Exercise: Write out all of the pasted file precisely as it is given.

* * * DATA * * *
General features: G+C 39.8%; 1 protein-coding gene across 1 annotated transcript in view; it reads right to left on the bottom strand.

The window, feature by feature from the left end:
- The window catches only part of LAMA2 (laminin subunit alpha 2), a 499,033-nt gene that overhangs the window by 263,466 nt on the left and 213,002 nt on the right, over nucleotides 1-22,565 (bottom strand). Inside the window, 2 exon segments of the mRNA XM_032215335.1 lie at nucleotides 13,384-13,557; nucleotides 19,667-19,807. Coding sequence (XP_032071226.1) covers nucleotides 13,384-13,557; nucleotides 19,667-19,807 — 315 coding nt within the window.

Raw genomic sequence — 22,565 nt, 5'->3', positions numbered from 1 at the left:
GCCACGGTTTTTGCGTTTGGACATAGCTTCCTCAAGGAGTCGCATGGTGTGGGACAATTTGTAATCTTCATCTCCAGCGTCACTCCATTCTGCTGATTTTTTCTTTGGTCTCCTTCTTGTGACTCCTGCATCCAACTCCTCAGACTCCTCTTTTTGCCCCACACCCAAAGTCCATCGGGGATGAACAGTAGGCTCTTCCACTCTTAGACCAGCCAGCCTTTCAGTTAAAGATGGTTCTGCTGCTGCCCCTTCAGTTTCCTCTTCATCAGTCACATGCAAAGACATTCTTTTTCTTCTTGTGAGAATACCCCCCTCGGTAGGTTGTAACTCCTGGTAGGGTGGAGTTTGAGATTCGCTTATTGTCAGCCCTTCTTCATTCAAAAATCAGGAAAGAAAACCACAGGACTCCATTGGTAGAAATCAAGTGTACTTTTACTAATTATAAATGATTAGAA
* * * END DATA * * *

General features: G+C 39.8%; 1 protein-coding gene across 1 annotated transcript in view; it reads right to left on the bottom strand.

The window, feature by feature from the left end:
- The window catches only part of LAMA2 (laminin subunit alpha 2), a 499,033-nt gene that overhangs the window by 263,466 nt on the left and 213,002 nt on the right, over nucleotides 1-22,565 (bottom strand). Inside the window, 2 exon segments of the mRNA XM_032215335.1 lie at nucleotides 13,384-13,557; nucleotides 19,667-19,807. Coding sequence (XP_032071226.1) covers nucleotides 13,384-13,557; nucleotides 19,667-19,807 — 315 coding nt within the window.

Raw genomic sequence — 22,565 nt, 5'->3', positions numbered from 1 at the left:
GCCACGGTTTTTGCGTTTGGACATAGCTTCCTCAAGGAGTCGCATGGTGTGGGACAATTTGTAATCTTCATCTCCAGCGTCACTCCATTCTGCTGATTTTTTCTTTGGTCTCCTTCTTGTGACTCCTGCATCCAACTCCTCAGACTCCTCTTTTTGCCCCACACCCAAAGTCCATCGGGGATGAACAGTAGGCTCTTCCACTCTTAGACCAGCCAGCCTTTCAGTTAAAGATGGTTCTGCTGCTGCCCCTTCAGTTTCCTCTTCATCAGTCACATGCAAAGACATTCTTTTTCTTCTTGTGAGAATACCCCCCTCGGTAGGTTGTAACTCCTGGTAGGGTGGAGTTTGAGATTCGCTTATTGTCAGCCCTTCTTCATTCAAAAATCAGGAAAGAAAACCACAGGACTCCATTGGTAGAAATCAAGTGTACTTTTACTAATTATAAATGATTAGAA